By comparing trial counsel's conduct in this case to the foregoing standards, it is abundantly clear that counsel's actions here fell far short of what was required of him under the Sixth Amendment. Not only did counsel fail to give basic advice about Applicant's appellate rights and the procedures for perfecting an appeal—counsel also misled Applicant into believing that he would need to pay for appellate counsel, thereby implying that Applicant would not receive court-appointed counsel. While counsel's conduct in this case is perhaps more egregious than that in other recent cases I have addressed, this case nevertheless serves as another reminder of the crucial nature of trial counsel's duties at the conclusion of the trial proceedings—including filing a motion for new trial, if any; assisting the defendant with filing a timely notice of appeal; filing a motion to withdraw if counsel will not be completing the appeal; advising the client of his right to court-appointed counsel if he is indigent; and advising the client on the next steps to pursue an appeal. Such steps are all critical for ensuring that a defendant's right to appeal is properly preserved, and failure to fulfill these obligations is both unprofessional and unfair to clients.
I also note that, in addition to depriving Applicant of his right to pursue a direct appeal, trial counsel's error here has also now caused the habeas court, the State, and this Court to expend additional resources to undo the effects of trial counsel's failures. While I recognize that we are all human beings who make mistakes, this type of error can no longer be considered a simple mistake given the number of times this Court has addressed this very issue—it is borderline willful ignorance of an attorney's obligations to his clients that results in a significant waste of judicial resources. Because of the sheer volume of writ applications this Court sees annually in which this or similar problems arise, I feel that it is my ethical obligation to yet again bring attention to this issue so that attorneys may continue to be reminded of the effect of failing to fulfill their responsibilities at the conclusion of their representation and take steps to prevent such problems from arising in the future.3 ,4
With these comments, I join the Court's opinion granting Applicant relief.
1. While trial counsel has already been subjected to disciplinary action and has resigned from the State Bar, I still wish to emphasize that when an attorney is ordered to provide an affidavit in response to an Applicant's habeas allegations, even if that attorney is no longer practicing law, he is still legally and ethically bound to respond to the court's order. See Ex parte Touchet, 615 S.W.3d 160, 162 (Tex. Crim. App. 2021) (Slaughter, J., concurring) (“An attorney's complete failure to respond to claims raised against him not only hinders judicial economy, but in some instances may result in the Court's inability to fully and fairly decide a claim.”).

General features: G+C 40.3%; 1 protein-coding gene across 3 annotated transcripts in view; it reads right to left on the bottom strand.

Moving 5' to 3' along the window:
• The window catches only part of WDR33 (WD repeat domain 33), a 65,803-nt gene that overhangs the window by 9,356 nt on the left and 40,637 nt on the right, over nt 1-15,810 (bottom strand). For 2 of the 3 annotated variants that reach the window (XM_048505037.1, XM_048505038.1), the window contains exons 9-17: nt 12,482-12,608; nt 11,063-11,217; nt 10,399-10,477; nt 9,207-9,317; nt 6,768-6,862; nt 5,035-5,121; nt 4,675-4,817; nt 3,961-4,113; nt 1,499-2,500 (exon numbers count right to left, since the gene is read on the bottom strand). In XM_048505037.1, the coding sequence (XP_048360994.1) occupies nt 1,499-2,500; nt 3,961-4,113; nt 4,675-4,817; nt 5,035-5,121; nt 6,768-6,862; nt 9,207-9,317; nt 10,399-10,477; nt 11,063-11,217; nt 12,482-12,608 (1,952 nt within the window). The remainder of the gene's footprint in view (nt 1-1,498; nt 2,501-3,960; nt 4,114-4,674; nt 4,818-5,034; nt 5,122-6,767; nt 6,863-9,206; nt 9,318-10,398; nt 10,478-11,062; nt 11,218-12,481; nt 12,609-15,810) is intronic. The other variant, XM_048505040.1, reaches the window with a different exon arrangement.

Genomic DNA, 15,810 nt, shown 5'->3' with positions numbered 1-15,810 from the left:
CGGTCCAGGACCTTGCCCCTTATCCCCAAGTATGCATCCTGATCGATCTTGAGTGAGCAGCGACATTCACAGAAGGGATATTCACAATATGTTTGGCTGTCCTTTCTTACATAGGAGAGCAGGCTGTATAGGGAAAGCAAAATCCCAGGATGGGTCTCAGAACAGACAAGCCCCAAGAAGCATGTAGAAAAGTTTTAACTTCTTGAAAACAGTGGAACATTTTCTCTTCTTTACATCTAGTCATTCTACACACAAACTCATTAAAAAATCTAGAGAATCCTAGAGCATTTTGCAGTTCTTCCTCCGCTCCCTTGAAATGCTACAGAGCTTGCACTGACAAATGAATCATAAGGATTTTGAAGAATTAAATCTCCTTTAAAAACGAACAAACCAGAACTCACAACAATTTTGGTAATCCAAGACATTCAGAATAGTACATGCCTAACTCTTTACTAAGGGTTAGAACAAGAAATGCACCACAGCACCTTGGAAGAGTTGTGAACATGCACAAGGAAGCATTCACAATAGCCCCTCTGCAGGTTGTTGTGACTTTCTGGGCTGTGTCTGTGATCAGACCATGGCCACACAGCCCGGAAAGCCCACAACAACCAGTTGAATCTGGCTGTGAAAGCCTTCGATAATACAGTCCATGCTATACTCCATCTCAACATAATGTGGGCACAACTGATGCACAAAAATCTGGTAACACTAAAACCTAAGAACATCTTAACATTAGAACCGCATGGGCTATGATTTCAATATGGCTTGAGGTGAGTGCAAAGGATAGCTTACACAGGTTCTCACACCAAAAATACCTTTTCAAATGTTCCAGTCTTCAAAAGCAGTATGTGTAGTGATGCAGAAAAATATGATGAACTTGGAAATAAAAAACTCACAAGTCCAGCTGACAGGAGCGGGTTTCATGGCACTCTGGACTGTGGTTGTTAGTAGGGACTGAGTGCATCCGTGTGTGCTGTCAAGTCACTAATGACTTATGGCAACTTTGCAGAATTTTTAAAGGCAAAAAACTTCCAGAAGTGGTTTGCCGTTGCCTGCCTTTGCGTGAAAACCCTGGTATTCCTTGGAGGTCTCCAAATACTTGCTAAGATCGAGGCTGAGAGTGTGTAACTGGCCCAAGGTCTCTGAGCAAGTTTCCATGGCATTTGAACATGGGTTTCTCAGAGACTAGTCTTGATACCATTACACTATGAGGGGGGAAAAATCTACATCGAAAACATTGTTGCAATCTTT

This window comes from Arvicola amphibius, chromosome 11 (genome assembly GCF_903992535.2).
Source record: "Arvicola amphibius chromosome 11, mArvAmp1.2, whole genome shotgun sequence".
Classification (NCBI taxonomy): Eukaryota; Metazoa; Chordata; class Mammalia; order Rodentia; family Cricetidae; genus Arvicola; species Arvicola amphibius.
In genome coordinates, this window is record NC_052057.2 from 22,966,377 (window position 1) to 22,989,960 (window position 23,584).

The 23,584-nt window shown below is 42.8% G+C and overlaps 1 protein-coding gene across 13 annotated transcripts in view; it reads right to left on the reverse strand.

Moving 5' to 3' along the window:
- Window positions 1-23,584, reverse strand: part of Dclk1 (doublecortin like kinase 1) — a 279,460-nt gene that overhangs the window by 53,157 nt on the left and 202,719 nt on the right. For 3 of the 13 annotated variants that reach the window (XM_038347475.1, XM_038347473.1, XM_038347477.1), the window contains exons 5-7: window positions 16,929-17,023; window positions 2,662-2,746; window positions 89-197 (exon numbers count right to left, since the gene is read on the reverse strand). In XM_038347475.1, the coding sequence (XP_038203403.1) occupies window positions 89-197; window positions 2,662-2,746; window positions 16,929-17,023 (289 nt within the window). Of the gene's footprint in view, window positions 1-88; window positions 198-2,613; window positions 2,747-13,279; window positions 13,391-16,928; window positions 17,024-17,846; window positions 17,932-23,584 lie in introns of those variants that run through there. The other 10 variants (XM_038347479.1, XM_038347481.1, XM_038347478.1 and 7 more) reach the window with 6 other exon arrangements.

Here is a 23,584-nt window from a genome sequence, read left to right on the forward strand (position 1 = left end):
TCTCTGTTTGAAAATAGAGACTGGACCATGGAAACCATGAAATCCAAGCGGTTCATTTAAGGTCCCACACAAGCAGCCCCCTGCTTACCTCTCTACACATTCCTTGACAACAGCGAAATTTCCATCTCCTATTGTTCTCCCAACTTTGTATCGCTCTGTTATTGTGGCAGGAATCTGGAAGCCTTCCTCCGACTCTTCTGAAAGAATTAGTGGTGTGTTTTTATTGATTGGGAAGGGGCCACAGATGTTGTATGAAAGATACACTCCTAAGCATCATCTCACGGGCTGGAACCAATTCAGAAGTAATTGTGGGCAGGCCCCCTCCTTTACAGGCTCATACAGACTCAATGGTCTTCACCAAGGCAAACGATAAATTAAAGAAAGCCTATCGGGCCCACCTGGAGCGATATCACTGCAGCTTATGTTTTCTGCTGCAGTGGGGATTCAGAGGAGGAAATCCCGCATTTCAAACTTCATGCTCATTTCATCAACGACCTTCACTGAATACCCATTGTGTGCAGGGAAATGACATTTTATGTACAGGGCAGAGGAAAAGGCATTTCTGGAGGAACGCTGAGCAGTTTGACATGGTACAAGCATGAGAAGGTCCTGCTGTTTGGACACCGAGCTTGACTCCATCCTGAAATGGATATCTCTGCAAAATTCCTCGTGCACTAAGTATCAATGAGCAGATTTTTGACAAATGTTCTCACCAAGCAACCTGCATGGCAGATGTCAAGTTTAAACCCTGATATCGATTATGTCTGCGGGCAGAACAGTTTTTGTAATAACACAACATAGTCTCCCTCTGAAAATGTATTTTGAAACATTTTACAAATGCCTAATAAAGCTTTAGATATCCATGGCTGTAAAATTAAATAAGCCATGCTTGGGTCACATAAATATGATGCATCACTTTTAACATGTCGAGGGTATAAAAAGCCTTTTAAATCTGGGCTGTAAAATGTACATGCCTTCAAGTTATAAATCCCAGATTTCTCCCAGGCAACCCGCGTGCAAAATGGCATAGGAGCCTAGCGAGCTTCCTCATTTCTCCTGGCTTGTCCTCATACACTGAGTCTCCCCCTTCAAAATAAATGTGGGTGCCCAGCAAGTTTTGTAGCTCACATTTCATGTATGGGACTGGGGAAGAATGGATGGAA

2. These requirements are also embodied in the American Bar Association's Criminal Justice Standards, which state,If a client is convicted, defense counsel should explain to the client the meaning and consequences of the court's judgment and the client's rights regarding appeal ․ Defense counsel should take whatever steps are necessary to protect the client's rights of appeal, including filing a timely notice of appeal in the trial court, even if counsel does not expect to continue as counsel on appeal. Defense counsel should explain to the client that the client has a right to counsel on appeal (appointed, if the client is indigent), and that there are lawyers who specialize in criminal appeals. Defense counsel should candidly explore with the client whether trial counsel is the appropriate lawyer to represent the client on appeal, or whether a lawyer specializing in appellate work should be consulted, added or substituted.American Bar Association, Criminal Justice Standards, Standard 4-9.1.
3. See Tex. Code Jud. Conduct, Canon 3(D)(2) (“A judge who receives information clearly establishing that a lawyer has committed a violation of the Texas Disciplinary Rules of Professional Conduct should take appropriate action.”). My hope is that attorneys will implement practices that prevent these types of issues from recurring.
4. More generally, I also note here that the Texas Disciplinary Rules of Professional Conduct require lawyers to keep clients reasonably informed of any case developments and to effectively communicate with their clients in a manner that permits the clients to make informed decisions related to their cases. Tex. Disciplinary Rules Prof'l Conduct R. 1.03(a)–(b). Further, “in representing a client, a lawyer shall not[ ] neglect a legal matter entrusted to the lawyer.” Id. R. 1.01(b)(1). Ultimately, trial counsel's failure to adequately communicate with clients about the appeals process is unfair to clients and falls short of the standards for professionalism set forth in the disciplinary rules.
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Docket No: NOS. WR-92,747-02 & WR-92,747-03
Decided: September 13, 2023
Court: Court of Criminal Appeals of Texas.